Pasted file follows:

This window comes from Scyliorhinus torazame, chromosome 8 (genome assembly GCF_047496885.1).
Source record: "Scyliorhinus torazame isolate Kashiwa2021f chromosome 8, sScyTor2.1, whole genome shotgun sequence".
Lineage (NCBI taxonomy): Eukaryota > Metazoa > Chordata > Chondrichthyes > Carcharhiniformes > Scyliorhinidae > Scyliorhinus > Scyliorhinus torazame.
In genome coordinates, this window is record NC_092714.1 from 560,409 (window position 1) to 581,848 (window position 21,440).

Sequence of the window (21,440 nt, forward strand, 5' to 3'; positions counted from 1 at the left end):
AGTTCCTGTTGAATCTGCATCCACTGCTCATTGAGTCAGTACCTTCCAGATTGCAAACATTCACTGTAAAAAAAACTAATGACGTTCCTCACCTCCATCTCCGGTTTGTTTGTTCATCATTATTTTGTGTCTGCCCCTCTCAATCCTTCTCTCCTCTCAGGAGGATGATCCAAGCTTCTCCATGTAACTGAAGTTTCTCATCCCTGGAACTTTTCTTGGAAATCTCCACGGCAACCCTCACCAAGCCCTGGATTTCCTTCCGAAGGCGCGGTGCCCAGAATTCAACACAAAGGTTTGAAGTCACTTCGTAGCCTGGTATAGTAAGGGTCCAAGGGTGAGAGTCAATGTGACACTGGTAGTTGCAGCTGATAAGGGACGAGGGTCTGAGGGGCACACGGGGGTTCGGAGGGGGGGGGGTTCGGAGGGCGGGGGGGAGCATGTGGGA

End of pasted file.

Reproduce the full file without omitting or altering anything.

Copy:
This window comes from Scyliorhinus torazame, chromosome 8 (genome assembly GCF_047496885.1).
Source record: "Scyliorhinus torazame isolate Kashiwa2021f chromosome 8, sScyTor2.1, whole genome shotgun sequence".
Lineage (NCBI taxonomy): Eukaryota > Metazoa > Chordata > Chondrichthyes > Carcharhiniformes > Scyliorhinidae > Scyliorhinus > Scyliorhinus torazame.
In genome coordinates, this window is record NC_092714.1 from 560,409 (window position 1) to 581,848 (window position 21,440).

Sequence of the window (21,440 nt, forward strand, 5' to 3'; positions counted from 1 at the left end):
AGTTCCTGTTGAATCTGCATCCACTGCTCATTGAGTCAGTACCTTCCAGATTGCAAACATTCACTGTAAAAAAAACTAATGACGTTCCTCACCTCCATCTCCGGTTTGTTTGTTCATCATTATTTTGTGTCTGCCCCTCTCAATCCTTCTCTCCTCTCAGGAGGATGATCCAAGCTTCTCCATGTAACTGAAGTTTCTCATCCCTGGAACTTTTCTTGGAAATCTCCACGGCAACCCTCACCAAGCCCTGGATTTCCTTCCGAAGGCGCGGTGCCCAGAATTCAACACAAAGGTTTGAAGTCACTTCGTAGCCTGGTATAGTAAGGGTCCAAGGGTGAGAGTCAATGTGACACTGGTAGTTGCAGCTGATAAGGGACGAGGGTCTGAGGGGCACACGGGGGTTCGGAGGGGGGGGGGTTCGGAGGGCGGGGGGGAGCATGTGGGA